Graham Mann – The Power of Persistence

    Graham Mann | 2017 Recipient of the Startup Canada Young Entrepreneur of the Year

    “Hope for the best, plan for the worst.  You won’t survive in entrepreneurship without a healthy dose of unreasonable optimism.”

    Graham Mann is the Co-Founder and COO of Lean Systems, a Montreal-based business that develops optimization software designed to provide automated fleet routing and scheduling to improve productivity. With over 30,000 routes scheduled per month, Lean Systems is poised to transform the transportation sector.

    As a dedicated community builder, Graham has mentored over 100 companies in various capacities while at Founder Institute, Startup Weekend and Techstars Boston.

    In 2012, Graham launched Sail All, in Nova Scotia, a not-for-profit that has given over 2,000 youth the opportunity to sail.

    SN: What inspired you to become an entrepreneur?

    GM: I always loved math and physics through school, and it was originally a couple science fair projects that made me realize how much I enjoyed creating products from start to finish.  After engineering, I wanted to get back to the start-to-finish type of projects, which led me to entrepreneurship.

    SN: What is the biggest lesson you have learned to date? 

    GM: Persistence leads to success.  I’ve met a lot of amazing entrepreneurs, investors and supporters, and that’s the common thread between their success.

    SN: What is your vision for the next 150 years?

    GM: That’s a long time!  My hope is we survive the next 150 years. There is a lot of work that needs to be done on investing time and resources in moving us towards sustainable technologies as quickly as possible, and I hope Canada will play a leading role in that shift.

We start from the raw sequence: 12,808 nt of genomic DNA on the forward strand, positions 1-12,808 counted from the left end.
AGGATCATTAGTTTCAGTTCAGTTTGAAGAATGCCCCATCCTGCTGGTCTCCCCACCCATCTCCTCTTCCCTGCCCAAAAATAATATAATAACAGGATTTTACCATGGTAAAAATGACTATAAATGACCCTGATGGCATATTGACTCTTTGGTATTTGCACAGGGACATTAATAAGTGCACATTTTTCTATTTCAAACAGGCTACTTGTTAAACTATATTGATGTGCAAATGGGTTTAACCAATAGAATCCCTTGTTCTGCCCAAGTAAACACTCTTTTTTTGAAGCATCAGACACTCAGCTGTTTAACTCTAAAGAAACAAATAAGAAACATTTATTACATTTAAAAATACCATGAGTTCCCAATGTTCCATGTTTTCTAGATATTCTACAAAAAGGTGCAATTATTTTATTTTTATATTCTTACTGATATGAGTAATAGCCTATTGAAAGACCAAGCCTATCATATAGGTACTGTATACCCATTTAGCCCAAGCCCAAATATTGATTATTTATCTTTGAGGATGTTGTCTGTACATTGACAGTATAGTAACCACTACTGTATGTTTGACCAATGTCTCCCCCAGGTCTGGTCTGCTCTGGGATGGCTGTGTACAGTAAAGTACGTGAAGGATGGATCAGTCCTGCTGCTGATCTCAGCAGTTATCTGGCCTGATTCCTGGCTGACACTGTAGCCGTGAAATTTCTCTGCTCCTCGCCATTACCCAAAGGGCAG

SN: What advice do you have to those starting up today?

    GM: Hope for the best, plan for the worst.  You won’t survive in entrepreneurship without a healthy dose of unreasonable optimism. You have to be prepared, both financially and otherwise, to go through some tough times.  

    SN: What is the one thing we need to do as a nation, today, to position Canada as a global innovation and entrepreneurial leader?

    GM: Education needs to play a large role. I didn’t even know what an ‘entrepreneur’ was until late in high school, and it certainly wasn’t presented as a career path.  Including basic finance and business sense in our curriculum, and presenting entrepreneurship as a career path need to be core to our education system.

    SN: What is your message to the world?

    GM: Be kind.

    SN: How have you benefited from being a recipient of the Startup Canada Awards?

    GM: I think it’s great to recognize the work of entrepreneurs as they go, and it’s nice to be recognized by your peers.  I think the value of the network that Startup Canada will provide, as well as the visibility, is going to really benefit our company moving forward.